Savita's husband 'very upset' by leaking of inquiry report
Savita Halappanavar died at the hospital on October 28th last year, a week after she presented with back pain and was found to be miscarrying. Photograph: Julien Behal/PA
Savita Halappanavar’s husband is said to be “very upset” by the leaking of a draft report into his wife’s death.
Praveen Halappanavar’s solicitor Gerard O’Donnell said today he and his client have yet to see the report of the HSE inquiry into the death of Savita Halappanavar.
Ms Halappanavar died at Galway University Hospital on October 28th last year, a week after she presented with back pain and was found to be miscarrying.
Details from a draft report into the 31-year-old’s death were published in the Evening Herald newspaper.
“He’s very upset. Savita’s family are very upset. They are very upset at these details coming into the public without them having had an opportunity of viewing the report,” Mr O’Donnell said.
“If what was published today were extracts from the report then all they do is, in some ways, vindicate what my client said from the outset as to the way his wife was treated at University Hospital, Galway,” Mr O’Donnell said.
“Neither I nor Praveen have seen any copy of the report, draft or otherwise. We just got word at 7.30 this morning that it would be published in the media at noon,” he told The Irish Times.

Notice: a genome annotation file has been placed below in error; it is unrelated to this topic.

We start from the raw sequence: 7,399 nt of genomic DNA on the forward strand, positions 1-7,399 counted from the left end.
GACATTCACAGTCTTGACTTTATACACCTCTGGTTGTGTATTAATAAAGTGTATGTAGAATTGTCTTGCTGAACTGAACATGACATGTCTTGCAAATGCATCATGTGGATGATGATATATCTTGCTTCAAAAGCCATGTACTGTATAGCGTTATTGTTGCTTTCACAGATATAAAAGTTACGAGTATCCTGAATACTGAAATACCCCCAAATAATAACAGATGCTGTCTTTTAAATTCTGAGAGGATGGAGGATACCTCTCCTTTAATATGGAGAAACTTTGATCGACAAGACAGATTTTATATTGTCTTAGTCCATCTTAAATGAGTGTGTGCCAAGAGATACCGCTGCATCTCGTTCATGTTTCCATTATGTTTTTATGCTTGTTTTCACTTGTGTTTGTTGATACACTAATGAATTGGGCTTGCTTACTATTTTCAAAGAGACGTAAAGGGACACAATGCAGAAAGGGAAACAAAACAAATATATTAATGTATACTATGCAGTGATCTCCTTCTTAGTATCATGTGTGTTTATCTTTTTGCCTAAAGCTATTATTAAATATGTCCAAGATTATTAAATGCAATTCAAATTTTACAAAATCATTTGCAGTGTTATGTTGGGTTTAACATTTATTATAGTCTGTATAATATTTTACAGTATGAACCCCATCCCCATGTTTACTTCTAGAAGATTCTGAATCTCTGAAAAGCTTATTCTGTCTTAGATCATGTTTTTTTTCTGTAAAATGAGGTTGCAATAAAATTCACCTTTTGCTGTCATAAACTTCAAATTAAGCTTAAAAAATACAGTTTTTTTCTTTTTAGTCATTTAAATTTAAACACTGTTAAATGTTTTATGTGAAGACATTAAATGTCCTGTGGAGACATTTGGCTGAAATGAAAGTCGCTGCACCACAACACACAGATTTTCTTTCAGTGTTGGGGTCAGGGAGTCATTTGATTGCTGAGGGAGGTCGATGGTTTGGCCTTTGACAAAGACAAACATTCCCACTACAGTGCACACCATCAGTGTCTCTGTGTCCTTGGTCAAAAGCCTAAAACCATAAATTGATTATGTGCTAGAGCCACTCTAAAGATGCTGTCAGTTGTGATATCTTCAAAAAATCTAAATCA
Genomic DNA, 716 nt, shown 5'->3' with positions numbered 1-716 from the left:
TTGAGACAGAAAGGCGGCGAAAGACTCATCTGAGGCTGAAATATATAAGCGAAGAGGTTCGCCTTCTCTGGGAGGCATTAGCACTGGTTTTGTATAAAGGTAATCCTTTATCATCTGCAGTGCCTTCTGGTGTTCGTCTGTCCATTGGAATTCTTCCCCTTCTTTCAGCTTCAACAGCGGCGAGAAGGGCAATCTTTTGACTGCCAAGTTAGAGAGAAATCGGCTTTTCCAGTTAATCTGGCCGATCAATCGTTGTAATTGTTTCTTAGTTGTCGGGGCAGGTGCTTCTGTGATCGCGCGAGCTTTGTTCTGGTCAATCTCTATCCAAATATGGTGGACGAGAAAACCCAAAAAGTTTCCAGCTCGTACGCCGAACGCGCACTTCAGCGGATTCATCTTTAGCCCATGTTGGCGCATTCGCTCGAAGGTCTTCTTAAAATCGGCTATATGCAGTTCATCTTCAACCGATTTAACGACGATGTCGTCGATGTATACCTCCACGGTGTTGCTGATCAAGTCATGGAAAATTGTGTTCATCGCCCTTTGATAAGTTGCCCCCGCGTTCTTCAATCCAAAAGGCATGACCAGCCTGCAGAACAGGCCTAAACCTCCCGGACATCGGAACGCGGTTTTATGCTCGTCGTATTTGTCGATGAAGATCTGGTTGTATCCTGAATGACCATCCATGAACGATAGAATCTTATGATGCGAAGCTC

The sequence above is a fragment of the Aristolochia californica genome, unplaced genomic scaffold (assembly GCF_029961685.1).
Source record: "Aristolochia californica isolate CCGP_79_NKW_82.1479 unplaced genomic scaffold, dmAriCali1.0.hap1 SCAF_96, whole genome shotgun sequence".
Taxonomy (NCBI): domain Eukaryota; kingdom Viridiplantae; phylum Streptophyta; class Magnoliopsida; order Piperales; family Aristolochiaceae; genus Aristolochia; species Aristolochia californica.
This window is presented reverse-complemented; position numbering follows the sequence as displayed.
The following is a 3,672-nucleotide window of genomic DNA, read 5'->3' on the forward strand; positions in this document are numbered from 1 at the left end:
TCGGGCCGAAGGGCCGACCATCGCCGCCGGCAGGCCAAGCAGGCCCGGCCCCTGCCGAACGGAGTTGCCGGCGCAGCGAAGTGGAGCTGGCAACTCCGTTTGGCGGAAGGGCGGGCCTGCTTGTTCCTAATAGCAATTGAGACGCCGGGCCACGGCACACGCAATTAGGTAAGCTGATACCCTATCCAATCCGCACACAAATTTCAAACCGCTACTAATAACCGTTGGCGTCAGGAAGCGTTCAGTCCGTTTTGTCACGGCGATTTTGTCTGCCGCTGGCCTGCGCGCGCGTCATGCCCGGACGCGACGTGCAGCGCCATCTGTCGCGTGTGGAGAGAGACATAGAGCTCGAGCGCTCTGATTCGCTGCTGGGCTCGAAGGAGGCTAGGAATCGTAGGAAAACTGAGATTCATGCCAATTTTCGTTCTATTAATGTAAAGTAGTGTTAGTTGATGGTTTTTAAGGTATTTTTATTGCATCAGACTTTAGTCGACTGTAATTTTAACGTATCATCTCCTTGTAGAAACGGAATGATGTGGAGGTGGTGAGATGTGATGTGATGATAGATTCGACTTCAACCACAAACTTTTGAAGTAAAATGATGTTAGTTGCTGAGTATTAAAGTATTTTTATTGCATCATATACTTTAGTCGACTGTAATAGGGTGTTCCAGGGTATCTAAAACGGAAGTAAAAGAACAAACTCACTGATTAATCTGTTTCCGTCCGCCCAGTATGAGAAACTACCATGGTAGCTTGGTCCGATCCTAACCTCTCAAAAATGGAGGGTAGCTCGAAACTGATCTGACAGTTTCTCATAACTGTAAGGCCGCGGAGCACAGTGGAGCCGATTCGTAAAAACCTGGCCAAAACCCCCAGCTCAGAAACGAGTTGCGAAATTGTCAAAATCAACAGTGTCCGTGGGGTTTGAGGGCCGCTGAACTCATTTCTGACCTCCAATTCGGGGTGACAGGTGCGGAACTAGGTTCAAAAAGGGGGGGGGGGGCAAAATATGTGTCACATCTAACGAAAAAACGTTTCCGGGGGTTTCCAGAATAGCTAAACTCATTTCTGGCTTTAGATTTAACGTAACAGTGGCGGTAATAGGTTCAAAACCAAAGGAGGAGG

"It is very disappointing we were not afforded an opportunity to look at it first."
Mr O’Donnell said they had been contacted last week by the HSE, inviting them to participate “at a critical juncture" in the inquiry but that they “politely declined”.
Minister for Health James Reilly today declined to comment on the leak, saying he had not seen the report. "I haven't seen it and I don't have it," Dr Reilly said.
He said he expected to receive the HSE's report in 10 days and he intended to publish it "thereafter" provided there were no legal reasons not to do so.
Dr Reilly said the report is out for consultation, with interested parties given the opportunity to challenge inaccuracies. He said the inquiry team had carried out its work within the set time.
“I owe it to Mr Halappanavar and Savita’s family. And I think we owe it to the women of Ireland as well, who have to be assured there is a safe service for them when they go to have their baby,” he said.
Taoiseach Enda Kenny insisted the priority should be to explain the findings to Ms Halappanavar's husband, Praveen. “That report is not finalised and has not been received by the minister,” Mr Kenny said.